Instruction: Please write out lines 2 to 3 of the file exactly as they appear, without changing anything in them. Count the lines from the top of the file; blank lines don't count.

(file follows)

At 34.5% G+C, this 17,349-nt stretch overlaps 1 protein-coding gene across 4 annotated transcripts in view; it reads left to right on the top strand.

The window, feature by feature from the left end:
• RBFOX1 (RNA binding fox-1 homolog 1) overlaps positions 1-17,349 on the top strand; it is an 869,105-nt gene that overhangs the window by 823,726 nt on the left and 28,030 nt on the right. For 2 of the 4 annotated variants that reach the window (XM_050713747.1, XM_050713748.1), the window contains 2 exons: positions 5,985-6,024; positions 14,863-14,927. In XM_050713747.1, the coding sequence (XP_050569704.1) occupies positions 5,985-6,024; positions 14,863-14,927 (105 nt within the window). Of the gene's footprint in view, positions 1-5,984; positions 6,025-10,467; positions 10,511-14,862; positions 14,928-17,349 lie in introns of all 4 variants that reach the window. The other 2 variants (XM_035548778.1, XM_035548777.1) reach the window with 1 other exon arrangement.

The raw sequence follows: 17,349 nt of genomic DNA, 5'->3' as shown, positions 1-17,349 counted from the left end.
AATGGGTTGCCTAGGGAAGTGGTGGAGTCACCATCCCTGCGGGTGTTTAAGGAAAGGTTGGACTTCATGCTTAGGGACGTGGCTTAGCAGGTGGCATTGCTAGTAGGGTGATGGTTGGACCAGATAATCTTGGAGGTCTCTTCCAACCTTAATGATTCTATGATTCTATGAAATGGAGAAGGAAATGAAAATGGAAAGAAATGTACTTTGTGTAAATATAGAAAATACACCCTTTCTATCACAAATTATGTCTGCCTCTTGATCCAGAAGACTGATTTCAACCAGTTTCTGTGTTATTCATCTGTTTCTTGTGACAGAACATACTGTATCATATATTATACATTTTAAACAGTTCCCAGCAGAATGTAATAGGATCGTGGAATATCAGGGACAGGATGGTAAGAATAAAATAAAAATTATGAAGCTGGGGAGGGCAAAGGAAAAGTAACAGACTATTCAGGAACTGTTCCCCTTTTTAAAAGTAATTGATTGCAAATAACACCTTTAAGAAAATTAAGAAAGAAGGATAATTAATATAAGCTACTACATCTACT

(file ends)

The window, feature by feature from the left end:
• RBFOX1 (RNA binding fox-1 homolog 1) overlaps positions 1-17,349 on the top strand; it is an 869,105-nt gene that overhangs the window by 823,726 nt on the left and 28,030 nt on the right. For 2 of the 4 annotated variants that reach the window (XM_050713747.1, XM_050713748.1), the window contains 2 exons: positions 5,985-6,024; positions 14,863-14,927. In XM_050713747.1, the coding sequence (XP_050569704.1) occupies positions 5,985-6,024; positions 14,863-14,927 (105 nt within the window). Of the gene's footprint in view, positions 1-5,984; positions 6,025-10,467; positions 10,511-14,862; positions 14,928-17,349 lie in introns of all 4 variants that reach the window. The other 2 variants (XM_035548778.1, XM_035548777.1) reach the window with 1 other exon arrangement.